“Know for certain that your offspring will be sojourners in a land that is not theirs and will be servants there, and they will be afflicted for four hundred years. But I will bring judgment on the nation that they serve, and afterward they shall come out with great possessions. As for you, you shall go to your fathers in peace; you shall be buried in a good old age. And they shall come back here in the fourth generation…” – Genesis 15:13-16 ESV

And God would ensure that Abraham’s offspring received the inheritance He had promised them. But to fully enjoy all the blessings the land had to offer, they would have to live in obedience to His commands. And Moses had been very specific.

“Blessed shall you be in the city, and blessed shall you be in the field. Blessed shall be the fruit of your womb and the fruit of your ground and the fruit of your cattle, the increase of your herds and the young of your flock. Blessed shall be your basket and your kneading bowl. Blessed shall you be when you come in, and blessed shall you be when you go out.” – Deuteronomy 28:3-6 ESV

The blessings were contingent upon obedience. And Moses made it painfully clear that disobedience would result in severe and costly consequences.

“But if you will not obey the voice of the Lord your God or be careful to do all his commandments and his statutes that I command you today, then all these curses shall come upon you and overtake you. Cursed shall you be in the city, and cursed shall you be in the field. Cursed shall be your basket and your kneading bowl. Cursed shall be the fruit of your womb and the fruit of your ground, the increase of your herds and the young of your flock. Cursed shall you be when you come in, and cursed shall you be when you go out.” – Deuteronomy 28:15-19 ESV

They would find themselves living in the land of promise, but unable to enjoy all the blessings the land afforded. And Moses warned them that their continued failure to live in obedience would result in their eventual removal from the land.

“Whereas you were as numerous as the stars of heaven, you shall be left few in number, because you did not obey the voice of the Lord your God. And as the Lord took delight in doing you good and multiplying you, so the Lord will take delight in bringing ruin upon you and destroying you. And you shall be plucked off the land that you are entering to take possession of it.” – Deuteronomy 28:62-63 ESV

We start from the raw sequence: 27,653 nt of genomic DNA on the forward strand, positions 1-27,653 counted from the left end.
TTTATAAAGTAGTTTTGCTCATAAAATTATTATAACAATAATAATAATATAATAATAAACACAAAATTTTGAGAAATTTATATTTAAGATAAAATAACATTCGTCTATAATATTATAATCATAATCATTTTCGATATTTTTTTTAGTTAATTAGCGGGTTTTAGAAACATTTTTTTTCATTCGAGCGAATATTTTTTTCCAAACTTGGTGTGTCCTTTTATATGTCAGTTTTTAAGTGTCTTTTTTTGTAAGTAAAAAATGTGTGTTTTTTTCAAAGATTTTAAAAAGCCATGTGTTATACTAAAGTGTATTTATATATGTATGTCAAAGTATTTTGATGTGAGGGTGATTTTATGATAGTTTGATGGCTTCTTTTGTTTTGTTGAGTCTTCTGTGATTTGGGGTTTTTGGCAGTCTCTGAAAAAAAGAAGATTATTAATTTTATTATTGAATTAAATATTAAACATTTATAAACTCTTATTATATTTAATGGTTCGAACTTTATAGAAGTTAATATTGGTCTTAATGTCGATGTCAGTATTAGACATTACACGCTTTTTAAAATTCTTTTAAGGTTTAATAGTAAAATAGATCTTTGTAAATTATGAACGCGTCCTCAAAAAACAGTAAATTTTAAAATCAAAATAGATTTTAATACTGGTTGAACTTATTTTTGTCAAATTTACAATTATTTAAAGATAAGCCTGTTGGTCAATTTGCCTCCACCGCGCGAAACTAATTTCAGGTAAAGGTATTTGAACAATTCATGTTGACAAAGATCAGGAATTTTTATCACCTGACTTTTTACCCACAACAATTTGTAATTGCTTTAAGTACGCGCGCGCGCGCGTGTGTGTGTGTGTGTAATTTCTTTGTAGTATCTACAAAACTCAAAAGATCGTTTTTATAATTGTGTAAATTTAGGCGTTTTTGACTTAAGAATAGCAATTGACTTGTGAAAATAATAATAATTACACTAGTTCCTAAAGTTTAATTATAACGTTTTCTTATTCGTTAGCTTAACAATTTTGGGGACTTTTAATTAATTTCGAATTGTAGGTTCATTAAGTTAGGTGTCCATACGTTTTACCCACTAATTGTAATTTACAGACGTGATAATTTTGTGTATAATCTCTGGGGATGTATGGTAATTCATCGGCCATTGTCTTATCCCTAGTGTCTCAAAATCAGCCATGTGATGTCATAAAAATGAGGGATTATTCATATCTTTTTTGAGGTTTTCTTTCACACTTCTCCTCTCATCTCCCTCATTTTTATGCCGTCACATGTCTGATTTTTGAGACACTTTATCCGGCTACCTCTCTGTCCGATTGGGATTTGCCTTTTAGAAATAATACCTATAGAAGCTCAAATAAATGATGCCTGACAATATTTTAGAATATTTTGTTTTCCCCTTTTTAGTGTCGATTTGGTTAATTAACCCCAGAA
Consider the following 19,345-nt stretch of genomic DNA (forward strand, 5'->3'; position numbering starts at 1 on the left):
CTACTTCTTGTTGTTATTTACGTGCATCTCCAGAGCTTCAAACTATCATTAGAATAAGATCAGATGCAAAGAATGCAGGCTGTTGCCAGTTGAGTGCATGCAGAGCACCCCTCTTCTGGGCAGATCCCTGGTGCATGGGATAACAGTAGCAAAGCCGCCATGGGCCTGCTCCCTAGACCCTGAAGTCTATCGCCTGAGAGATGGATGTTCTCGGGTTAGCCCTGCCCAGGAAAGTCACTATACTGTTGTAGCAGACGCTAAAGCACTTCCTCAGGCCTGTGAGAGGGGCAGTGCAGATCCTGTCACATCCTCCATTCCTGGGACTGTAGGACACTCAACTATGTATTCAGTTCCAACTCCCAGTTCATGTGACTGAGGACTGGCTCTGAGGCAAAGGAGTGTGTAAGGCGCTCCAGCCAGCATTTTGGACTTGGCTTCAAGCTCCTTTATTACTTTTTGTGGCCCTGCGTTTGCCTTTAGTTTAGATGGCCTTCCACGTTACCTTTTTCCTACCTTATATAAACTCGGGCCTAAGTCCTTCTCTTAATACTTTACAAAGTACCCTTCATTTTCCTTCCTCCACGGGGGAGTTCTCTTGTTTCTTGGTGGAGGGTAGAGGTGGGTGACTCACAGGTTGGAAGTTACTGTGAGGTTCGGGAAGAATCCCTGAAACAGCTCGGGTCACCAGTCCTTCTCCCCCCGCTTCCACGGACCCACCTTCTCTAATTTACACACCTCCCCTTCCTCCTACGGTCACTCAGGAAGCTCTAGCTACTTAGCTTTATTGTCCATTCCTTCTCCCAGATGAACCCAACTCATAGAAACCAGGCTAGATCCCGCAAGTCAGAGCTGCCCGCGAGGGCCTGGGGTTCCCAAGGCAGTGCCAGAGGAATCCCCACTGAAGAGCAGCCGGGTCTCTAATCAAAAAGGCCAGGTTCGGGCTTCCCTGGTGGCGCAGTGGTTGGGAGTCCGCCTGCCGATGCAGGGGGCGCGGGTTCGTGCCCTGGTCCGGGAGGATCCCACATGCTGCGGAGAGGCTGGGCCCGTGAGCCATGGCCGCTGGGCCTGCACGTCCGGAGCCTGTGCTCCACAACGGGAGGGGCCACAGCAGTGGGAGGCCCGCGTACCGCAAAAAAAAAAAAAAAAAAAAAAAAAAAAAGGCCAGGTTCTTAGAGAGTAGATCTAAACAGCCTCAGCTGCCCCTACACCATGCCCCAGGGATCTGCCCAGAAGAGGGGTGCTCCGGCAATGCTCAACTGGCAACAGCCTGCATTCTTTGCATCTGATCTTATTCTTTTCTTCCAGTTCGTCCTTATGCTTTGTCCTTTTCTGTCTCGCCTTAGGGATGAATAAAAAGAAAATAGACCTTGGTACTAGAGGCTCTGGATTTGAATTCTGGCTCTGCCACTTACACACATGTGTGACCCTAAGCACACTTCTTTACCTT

Abraham had been willing to obey the command of God and offer up his son as a sacrifice. And, according to God, Abraham’s obedience was the reason the blessings associated with the covenant would be fulfilled

“…because you have done this and have not withheld your son, your only son, I will surely bless you, and I will surely multiply your offspring as the stars of heaven and as the sand that is on the seashore.” – Genesis 22:16-17 ESV

Abraham had not earned God’s blessings. God is simply stating that His blessings are always contingent upon obedience. Adam and Eve enjoyed the blessings of Eden as long as they obeyed God’s command to abstain from eating the fruit of the tree of the knowledge of good and evil. But as soon as they disobeyed God’s command and ate of the tree, they were cursed and eventually cast out of the garden. But their disobedience did not keep God from fulfilling His preordained plan to redeem the world through the seed of Adam and Eve. In fact, their disobedience set in motion the grand redemptive plan that God had put in place before the foundation of the world.

In choosing to obey God, Abraham received his son back. But even more importantly, Abraham secured the arrival of another “offspring” who would become a blessing to the nations. Abraham had no way of knowing what God had in store for him and his descendants. He could only take his son and return to his recently purchased property in Beersheba.

Moses closes out this chapter with a short genealogy of Abraham’s brother, Nahor. And his intent for including this list of obscure and difficult-to-pronounce names is simple. He is beginning to shift the focus from Abraham to Isaac. From this point forward, Moses will begin to chronicle the lives of Abraham’s descendants. And one name should stand out in the family tree of Nahor: Rebekah. Through a series of God-ordained events, she will become the wife of Isaac. And with their marriage, the stage will be set for Abraham to pass on his inheritance to his son, whose very life he owed to God.